HYDERABAD: With self publishing that makes publishing easy, social media that can be used as a tool for marketing, and with increasing number of books being published, penning one seems like an easy task. But it comes with its own set of challenges say young authors from the city.
Replacing camera with a pen
When filmmaker Abhiraj Nair was moving around in southern India shooting for his film, he happened to meet children who were either working at a dhaba or a brothel. “It was painful to see them in that situation. I spoke to them for sometime and I felt like I should inform people about the dark side of the world. That’s when I decided to write the book titled, ‘Silent Slaves’ which will be a collection of short stories. I am still in process of finishing the book,” he shares.
Being a filmmaker, why did he decide to write about them instead of capturing them in frames?
The newbie author who utilises his travel-time for writing says, “I read books quite often and I wanted explore the author in me. Though it is a bit difficult to hold a pen in place of my camera, I am just putting down my thoughts on paper. My friend is helping me with the presentation and refining bit.”
21-year-old Abhiraj’s book will have six short stories from all over the country.
Love for crime thrillers
An avid reader, Ravi Teja Tadimalla got acquainted with writing a novel when he was in Class VI.
“I woke up one day and went to my dad with the idea of writing a novel. He encouraged me. It was informal. I just wrote in my school note book. I never got it published. But when I reached Class IX, I took it seriously,” informs Ravi Teja. It was his first stint to writing a novel for readers. Though the first book was left incomplete and the draft was misplaced, he started writing again in Class X and published his book when he was in Class XII.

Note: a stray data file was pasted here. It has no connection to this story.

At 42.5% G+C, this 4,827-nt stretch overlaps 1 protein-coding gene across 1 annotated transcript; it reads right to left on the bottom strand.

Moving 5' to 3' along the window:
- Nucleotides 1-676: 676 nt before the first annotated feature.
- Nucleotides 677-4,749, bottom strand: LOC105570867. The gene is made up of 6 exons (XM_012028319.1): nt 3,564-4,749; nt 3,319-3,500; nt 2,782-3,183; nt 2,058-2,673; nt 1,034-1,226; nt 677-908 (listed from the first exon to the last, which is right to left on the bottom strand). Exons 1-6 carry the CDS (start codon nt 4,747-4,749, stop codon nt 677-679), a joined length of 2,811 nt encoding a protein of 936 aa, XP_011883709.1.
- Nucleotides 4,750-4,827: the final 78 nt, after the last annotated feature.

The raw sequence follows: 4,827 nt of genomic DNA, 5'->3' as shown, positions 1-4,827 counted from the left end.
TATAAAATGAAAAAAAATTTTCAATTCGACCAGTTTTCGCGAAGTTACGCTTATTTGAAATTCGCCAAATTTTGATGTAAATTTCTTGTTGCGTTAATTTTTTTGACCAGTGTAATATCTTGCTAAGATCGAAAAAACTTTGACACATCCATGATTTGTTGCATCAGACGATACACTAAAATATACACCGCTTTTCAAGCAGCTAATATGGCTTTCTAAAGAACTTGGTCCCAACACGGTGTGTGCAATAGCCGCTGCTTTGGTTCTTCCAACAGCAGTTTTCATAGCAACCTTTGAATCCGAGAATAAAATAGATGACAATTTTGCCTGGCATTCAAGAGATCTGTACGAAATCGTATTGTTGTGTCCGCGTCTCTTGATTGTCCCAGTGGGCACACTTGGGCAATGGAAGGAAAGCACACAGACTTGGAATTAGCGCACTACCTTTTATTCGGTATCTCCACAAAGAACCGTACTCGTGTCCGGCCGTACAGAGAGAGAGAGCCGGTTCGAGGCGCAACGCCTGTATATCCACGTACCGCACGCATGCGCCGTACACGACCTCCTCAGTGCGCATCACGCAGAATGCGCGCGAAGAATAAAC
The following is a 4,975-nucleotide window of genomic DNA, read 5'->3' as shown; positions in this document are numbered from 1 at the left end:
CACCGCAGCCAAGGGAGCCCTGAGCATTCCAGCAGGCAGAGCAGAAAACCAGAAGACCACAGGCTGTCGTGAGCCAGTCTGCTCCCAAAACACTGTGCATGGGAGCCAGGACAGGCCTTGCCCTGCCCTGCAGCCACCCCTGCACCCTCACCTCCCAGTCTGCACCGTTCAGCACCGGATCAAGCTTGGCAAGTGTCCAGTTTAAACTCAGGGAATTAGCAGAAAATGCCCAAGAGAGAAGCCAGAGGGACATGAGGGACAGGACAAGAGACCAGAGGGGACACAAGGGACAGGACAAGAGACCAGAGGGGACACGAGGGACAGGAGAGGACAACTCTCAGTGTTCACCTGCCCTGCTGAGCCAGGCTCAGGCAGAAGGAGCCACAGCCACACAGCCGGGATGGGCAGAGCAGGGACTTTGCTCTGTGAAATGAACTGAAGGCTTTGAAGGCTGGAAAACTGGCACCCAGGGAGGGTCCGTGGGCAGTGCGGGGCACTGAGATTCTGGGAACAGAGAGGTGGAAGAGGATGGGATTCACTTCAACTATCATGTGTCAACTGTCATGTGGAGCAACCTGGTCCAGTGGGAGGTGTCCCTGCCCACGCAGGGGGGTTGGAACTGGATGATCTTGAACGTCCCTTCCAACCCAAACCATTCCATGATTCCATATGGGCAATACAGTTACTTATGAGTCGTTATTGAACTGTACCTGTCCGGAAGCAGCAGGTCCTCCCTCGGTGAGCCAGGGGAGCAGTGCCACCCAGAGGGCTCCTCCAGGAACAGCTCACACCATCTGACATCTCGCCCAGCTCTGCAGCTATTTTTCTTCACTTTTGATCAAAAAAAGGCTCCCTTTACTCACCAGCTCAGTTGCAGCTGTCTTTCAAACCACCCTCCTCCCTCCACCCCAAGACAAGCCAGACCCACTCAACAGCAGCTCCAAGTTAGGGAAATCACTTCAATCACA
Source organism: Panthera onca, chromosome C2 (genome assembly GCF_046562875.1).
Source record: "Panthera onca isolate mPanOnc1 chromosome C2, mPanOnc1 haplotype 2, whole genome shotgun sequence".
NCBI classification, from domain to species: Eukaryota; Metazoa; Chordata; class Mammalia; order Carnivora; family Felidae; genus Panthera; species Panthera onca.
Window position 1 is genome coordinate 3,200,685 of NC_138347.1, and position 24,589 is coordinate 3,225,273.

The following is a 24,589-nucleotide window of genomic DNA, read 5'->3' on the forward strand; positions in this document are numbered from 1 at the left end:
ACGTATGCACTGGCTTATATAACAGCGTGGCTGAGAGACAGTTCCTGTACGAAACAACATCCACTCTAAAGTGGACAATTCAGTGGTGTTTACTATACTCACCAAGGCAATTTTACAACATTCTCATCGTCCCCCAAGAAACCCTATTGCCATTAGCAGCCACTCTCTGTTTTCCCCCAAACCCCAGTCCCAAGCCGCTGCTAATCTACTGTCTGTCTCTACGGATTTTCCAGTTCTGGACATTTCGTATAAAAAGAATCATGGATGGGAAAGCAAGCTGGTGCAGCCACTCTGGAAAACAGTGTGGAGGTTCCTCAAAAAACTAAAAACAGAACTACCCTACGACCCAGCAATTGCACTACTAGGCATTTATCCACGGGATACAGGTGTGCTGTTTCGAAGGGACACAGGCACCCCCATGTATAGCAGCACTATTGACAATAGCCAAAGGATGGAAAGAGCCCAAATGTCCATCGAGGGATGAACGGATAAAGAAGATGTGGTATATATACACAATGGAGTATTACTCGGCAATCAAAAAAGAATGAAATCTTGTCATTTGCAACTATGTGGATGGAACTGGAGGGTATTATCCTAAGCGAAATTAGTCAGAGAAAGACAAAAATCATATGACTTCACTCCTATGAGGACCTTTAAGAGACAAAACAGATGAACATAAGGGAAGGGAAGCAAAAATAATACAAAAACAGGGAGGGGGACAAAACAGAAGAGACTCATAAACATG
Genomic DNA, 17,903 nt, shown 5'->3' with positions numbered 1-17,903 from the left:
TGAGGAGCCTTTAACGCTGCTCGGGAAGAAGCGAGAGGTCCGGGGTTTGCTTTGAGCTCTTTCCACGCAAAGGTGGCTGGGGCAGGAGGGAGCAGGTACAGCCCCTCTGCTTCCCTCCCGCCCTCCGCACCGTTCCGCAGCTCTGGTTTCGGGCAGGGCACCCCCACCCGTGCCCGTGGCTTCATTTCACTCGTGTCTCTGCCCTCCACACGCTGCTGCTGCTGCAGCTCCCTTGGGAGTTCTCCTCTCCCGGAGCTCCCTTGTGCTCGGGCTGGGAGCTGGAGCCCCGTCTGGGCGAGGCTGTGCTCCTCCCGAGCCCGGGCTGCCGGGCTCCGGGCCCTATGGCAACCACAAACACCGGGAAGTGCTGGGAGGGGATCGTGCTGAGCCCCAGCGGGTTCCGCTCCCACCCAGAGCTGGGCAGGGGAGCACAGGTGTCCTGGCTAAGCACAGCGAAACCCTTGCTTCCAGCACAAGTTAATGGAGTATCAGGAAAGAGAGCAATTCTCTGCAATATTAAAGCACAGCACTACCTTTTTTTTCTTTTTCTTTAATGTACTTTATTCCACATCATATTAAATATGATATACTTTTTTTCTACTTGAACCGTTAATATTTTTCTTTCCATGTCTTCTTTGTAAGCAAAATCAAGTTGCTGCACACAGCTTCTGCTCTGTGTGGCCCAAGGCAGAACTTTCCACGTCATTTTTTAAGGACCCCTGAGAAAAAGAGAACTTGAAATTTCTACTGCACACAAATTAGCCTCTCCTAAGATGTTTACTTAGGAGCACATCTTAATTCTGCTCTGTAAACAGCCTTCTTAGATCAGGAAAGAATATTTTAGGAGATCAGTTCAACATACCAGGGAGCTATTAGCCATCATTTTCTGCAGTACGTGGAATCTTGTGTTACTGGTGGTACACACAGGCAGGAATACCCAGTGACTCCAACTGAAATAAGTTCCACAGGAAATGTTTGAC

The book titled ‘The Nightmare’, a crime-thriller, took him about one year to complete but his lookout for a publisher who would like to bring the book to the stands took him another year.
“After I finished writing, I approached a few publishers and most of them rejected my work. I rewrote the book a couple of times to make it more interesting for the publishers. At last, it was Frog Publications that published the it in 2011,” the 22-year-old informs.
The author is now working on his second book ‘Change’ which is a political fiction. He says, “I choose the genre because I always liked reading books from that genre.”
He has also learnt some valuable lessons in the process. He shares, “Being exposed to books set in America, I decided to write one on the same lines. Another one was rewriting a novel just to please a publisher. I realised much later that I could have done without it. Then, I relied on the publisher for the promotion of the book. I assumed they would take care of it. I realised that my participation in the promotion is equally important.”
His tip to aspiring authors is “reading and writing everyday and the will power to succeed.”
Guide for dancers
Moving from fiction, Srishti Budhori penned a book that works as a guide for aspiring Bharatnatyam dancers. It was her passion for dance drove her write ‘Nritya Maargdarshika’.
The 20-year-old multitalented MBBS student, says the aim behind the book is to make preparation for Visharad Poorna exam easy for the students. “The idea came to my mind in 2012 when I was preparing for the exam. I had to refer to a number of books to cover all the topics in the syllabus. My Class XII exam and medical exams which were scheduled during the same time made it more difficult,” she informs. That is what made her feel that having all the topics in one book would have made the task easier.
Without a background in writing, she successfully completed writing the book and launched it in April 2015.
“As I enjoyed the entire process of writing the book, it was hardly a challenge for me,” she says.
Starting a little too early
While Abhiraj, Ravi and Srishti are in their twenties, 13-year-old Shezor Mujthedi Syed penned one fantasy novel when he was only 12.
Having watched a lot of fantasy movies and read fantasy books, he decided to make a debut in the same genre.
Titled ‘The Seven Beasts,’ the book is inspired by cartoons he watched as a child.
“I liked the superhero Beast Boy and the word ‘Beast’ fantasised me. That’s where the theme and the title of the novel came from,” says the super boy whose book was launched at Comic Con Hyderabad in 2014. Before the novel, Shezor has been writing comics. “Having been exposed to reading and writing helped me to complete my novel in just three months,” he informs.
Shezor who is currently working on his second novel which is a detective book says, “Writing a novel is much more challenging than writing comics as the novel has more detail, the character has to be likable and plot of the novel should be decent.”
His only tip for aspiring authors is, “Edit the content at least three to four times before approaching a publisher.”